What's the difference between a vegan cake and a non-vegan cake? It's a great question.
Traditionally, cakes were made from flour, sugar, butter and eggs. Many of us may have baked with our mums and grans, or our dads and grandads, when we were little, and used the 'creaming method'. This, as those who didn't have an electric mixer will recall, involved 'creaming' together equal weights of butter and sugar in a mixing bowl until the mixture had gone from a buttery yellow to a much paler colour, with a fluffy texture. Without a mixer, it took ages! The aim was to soften the butter, and beat air into the butter and sugar mixture.
Once you had done this, it was time to add the eggs. Now, you would add one egg at a time, and two teaspoons of your flour, and beat it into the butter and sugar. This took some elbow grease, too, and the aim was to beat air into the mixture, with the egg mixing in and allowing the batter to trap very fine air bubbles. Once the mixure was smooth again, you would repeat the process with the next egg, and the next.
Then, final stage, you would 'fold' in the flour and baking powder to the egg, butter and sugar mixture. This was done carefully, with a metal spoon, and you were supposed to do it gently by folding the mixture over itself in the bowl in circular motions, or a figure of eight. I wasn't very patient, and I often hurried, but it didn't really seem to matter (though maybe if I'd had more patience my cakes would have been lighter).
Then you'd pour your lovely smooth cake mixture into tins and bake it in a preheated oven until you could gently press the top of the sponge and it would rebound, or a knife stuck into it came out clean. This part doesn't change for vegan cakes!
How does making a vegan cake differ from making a tradtiional cake by the creaming method? For one thing, it's simpler. And for another, it is much easier, there is far less elbow grease involved, no beating and no creaming!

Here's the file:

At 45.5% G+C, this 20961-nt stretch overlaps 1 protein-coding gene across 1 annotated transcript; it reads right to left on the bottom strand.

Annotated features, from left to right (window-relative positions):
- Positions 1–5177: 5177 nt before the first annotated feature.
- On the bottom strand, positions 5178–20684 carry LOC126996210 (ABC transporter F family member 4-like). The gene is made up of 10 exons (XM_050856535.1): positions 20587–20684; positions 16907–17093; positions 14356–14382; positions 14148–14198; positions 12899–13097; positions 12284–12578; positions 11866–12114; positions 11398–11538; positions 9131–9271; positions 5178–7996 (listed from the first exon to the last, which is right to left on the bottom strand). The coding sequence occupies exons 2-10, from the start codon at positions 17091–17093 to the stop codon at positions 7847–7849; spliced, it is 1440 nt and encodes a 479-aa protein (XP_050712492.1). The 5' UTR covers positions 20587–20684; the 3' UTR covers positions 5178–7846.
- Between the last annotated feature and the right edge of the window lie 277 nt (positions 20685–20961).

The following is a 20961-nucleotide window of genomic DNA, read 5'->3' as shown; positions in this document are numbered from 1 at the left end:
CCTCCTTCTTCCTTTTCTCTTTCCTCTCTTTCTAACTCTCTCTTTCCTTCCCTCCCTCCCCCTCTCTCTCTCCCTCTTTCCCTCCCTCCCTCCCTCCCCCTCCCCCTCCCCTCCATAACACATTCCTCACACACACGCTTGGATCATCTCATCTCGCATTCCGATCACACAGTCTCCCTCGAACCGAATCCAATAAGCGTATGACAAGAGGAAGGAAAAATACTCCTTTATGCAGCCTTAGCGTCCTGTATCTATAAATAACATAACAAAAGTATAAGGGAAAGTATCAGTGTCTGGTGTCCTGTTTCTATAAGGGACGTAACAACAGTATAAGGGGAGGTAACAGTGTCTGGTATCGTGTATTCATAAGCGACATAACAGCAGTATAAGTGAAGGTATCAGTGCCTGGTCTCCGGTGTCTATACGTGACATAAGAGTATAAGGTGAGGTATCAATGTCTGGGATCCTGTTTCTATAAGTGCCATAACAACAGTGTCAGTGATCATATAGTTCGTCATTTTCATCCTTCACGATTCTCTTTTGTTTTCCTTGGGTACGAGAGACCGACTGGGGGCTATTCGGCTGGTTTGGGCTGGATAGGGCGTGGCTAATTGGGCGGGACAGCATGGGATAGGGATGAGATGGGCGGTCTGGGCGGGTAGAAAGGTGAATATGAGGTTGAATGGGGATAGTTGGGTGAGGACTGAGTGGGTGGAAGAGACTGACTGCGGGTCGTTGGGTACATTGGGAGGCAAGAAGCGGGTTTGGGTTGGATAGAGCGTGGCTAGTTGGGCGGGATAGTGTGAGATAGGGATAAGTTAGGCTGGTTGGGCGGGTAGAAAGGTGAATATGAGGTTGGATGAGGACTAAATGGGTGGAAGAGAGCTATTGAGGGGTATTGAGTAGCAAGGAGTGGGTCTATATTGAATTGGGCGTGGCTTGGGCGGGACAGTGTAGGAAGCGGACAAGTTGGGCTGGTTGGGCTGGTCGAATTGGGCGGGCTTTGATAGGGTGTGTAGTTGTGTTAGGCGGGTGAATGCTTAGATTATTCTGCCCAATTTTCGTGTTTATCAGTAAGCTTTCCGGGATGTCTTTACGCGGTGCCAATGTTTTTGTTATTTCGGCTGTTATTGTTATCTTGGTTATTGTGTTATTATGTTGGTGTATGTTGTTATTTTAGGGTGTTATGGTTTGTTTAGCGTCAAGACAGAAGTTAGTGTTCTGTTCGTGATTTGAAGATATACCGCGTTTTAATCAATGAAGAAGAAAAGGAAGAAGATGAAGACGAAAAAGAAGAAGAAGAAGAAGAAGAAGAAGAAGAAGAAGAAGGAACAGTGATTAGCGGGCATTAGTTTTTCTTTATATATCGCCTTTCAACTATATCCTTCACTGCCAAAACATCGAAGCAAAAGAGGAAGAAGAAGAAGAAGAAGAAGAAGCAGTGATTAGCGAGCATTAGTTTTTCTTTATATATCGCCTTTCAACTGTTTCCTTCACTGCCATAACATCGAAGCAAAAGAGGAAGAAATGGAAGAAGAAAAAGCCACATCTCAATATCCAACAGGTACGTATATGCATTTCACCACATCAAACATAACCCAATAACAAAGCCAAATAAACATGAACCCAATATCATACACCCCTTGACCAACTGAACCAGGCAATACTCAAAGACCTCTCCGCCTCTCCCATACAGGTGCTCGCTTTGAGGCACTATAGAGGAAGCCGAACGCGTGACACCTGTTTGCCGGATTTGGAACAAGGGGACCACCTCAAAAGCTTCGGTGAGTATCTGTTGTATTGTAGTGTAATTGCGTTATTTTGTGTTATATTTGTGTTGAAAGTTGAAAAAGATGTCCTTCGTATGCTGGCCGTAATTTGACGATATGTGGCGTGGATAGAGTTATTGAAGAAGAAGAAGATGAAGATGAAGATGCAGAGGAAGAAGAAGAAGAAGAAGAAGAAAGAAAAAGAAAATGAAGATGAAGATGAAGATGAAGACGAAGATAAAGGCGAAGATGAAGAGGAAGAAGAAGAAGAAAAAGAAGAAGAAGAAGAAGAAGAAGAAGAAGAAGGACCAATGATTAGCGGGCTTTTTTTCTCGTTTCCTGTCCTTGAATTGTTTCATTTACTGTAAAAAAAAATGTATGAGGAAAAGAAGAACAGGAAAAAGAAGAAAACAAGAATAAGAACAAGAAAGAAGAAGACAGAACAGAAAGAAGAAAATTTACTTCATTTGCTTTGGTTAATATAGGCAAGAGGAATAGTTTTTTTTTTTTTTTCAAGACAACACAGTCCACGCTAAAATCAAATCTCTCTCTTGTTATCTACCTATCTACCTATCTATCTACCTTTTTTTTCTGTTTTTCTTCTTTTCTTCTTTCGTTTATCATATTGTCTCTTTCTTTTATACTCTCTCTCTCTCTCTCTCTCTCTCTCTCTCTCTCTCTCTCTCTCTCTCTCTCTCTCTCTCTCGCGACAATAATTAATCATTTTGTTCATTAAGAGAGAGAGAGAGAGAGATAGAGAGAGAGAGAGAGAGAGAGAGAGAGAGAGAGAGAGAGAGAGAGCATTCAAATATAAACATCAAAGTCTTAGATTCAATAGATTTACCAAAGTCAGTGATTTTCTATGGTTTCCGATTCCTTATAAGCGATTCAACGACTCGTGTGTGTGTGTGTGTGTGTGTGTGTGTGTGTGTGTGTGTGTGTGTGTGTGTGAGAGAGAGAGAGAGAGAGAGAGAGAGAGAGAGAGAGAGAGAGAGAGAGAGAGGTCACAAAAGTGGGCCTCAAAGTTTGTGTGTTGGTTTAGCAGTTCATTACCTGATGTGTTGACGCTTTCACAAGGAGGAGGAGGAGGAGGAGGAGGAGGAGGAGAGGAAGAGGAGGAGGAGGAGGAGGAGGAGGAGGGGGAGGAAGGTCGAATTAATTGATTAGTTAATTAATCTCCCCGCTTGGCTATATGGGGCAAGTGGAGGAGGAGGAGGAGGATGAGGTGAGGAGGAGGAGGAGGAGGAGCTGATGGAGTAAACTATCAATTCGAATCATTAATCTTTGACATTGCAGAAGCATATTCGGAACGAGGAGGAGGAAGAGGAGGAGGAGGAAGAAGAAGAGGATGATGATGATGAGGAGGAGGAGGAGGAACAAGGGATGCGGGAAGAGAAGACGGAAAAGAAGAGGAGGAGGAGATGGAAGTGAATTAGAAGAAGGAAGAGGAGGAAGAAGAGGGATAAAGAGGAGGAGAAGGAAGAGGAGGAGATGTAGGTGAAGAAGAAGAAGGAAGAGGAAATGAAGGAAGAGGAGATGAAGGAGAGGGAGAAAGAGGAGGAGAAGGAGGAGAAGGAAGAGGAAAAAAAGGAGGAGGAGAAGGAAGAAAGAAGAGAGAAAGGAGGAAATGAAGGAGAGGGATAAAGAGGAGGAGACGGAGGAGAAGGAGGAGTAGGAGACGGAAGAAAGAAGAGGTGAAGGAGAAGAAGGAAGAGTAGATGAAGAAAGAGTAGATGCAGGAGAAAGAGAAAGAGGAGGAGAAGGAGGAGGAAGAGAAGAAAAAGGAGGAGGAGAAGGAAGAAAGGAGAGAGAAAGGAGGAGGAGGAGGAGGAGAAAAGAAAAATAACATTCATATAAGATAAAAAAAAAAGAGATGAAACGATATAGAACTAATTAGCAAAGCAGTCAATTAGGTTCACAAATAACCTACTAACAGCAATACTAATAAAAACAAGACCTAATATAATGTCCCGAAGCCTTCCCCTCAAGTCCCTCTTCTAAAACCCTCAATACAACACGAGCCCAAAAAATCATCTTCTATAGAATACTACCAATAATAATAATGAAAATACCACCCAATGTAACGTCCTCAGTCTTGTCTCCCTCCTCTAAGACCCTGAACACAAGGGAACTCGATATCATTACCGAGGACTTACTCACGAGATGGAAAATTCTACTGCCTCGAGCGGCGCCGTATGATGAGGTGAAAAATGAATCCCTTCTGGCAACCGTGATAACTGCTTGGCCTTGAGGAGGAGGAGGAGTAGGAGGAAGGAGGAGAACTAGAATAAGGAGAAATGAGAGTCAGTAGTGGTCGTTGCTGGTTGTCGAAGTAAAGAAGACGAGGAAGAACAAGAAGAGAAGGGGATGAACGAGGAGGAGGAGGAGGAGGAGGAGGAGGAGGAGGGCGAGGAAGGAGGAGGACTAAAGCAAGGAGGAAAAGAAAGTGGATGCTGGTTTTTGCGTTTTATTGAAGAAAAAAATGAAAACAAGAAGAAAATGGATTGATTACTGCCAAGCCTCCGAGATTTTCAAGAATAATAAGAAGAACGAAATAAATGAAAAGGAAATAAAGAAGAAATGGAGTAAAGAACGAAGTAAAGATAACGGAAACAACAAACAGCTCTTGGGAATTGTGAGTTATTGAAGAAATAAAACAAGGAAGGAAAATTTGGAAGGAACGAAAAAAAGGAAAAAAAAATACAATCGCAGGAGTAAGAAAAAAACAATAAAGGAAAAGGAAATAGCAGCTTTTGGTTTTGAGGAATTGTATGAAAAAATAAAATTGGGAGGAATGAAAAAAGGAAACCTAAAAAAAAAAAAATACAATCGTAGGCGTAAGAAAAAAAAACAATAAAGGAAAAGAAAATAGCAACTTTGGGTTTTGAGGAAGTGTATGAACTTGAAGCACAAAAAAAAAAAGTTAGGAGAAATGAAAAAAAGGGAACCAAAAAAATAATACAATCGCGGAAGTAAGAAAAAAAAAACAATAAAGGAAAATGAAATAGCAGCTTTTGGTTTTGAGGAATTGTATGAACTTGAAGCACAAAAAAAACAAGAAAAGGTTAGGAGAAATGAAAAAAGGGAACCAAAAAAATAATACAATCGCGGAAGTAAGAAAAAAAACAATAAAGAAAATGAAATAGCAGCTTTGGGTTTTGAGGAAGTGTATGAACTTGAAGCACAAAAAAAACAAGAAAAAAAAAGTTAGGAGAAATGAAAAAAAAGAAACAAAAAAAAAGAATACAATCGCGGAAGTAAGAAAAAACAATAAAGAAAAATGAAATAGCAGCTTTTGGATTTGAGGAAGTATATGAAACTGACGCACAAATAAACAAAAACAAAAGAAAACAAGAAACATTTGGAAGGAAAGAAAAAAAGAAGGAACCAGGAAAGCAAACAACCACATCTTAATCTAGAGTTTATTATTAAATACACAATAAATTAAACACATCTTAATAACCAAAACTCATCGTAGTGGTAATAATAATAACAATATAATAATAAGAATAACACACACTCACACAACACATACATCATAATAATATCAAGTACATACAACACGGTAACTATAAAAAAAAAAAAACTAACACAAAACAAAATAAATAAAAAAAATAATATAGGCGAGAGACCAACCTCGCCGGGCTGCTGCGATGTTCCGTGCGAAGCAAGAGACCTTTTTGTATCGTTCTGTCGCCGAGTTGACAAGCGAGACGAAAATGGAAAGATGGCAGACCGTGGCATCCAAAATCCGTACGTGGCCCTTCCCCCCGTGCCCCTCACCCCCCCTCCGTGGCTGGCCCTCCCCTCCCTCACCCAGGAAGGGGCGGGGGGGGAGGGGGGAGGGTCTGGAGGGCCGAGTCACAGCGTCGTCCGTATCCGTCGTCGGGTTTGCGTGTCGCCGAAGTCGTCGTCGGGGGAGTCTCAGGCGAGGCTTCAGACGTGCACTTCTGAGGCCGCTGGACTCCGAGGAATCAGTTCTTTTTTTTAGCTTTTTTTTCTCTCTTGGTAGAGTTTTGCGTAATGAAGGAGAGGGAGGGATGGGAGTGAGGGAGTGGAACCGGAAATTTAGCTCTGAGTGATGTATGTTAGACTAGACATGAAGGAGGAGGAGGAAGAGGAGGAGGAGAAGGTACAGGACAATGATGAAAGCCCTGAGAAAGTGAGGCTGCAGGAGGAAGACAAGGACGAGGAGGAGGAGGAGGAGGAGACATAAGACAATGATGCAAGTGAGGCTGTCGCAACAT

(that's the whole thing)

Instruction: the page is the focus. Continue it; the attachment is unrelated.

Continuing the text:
There are a few ways to make a vegan cake, and the very first question anyone asks is almost always, "What do you use in vegan cakes instead of eggs?" Eggs, it turns out, are not in any way necessary to make a light, moist sponge cake! Do you need something to replace the eggs? No, you don't. You don't need an egg-replacer, as such. I think the reason for this is that you don't use the creaming method for vegan cakes. You don't need to start by combining the sugar and butter, and then beat in an egg alternative. The method for baking vegan cakes is completely different.
Usually, vegan cakes are made using the simple method of putting all the "wet ingredients" into one bowl, and all the "dry ingredients" into another. Then, at the last minute, you pour the wet into the dry, mix it all up into a smooth batter, and pour it into your cake tins, to go straight in the oven. This is a wondefully straightforward way to make a cake. It gives you plenty of time, because all the magic happens once you have mixed up the wet and dry ingredients. It involves no hard physical work (beating away with a wooden spoon) and you don't need a mixer. You can just use a spoon or a whisk until you get a smooth mixture, and your work is done!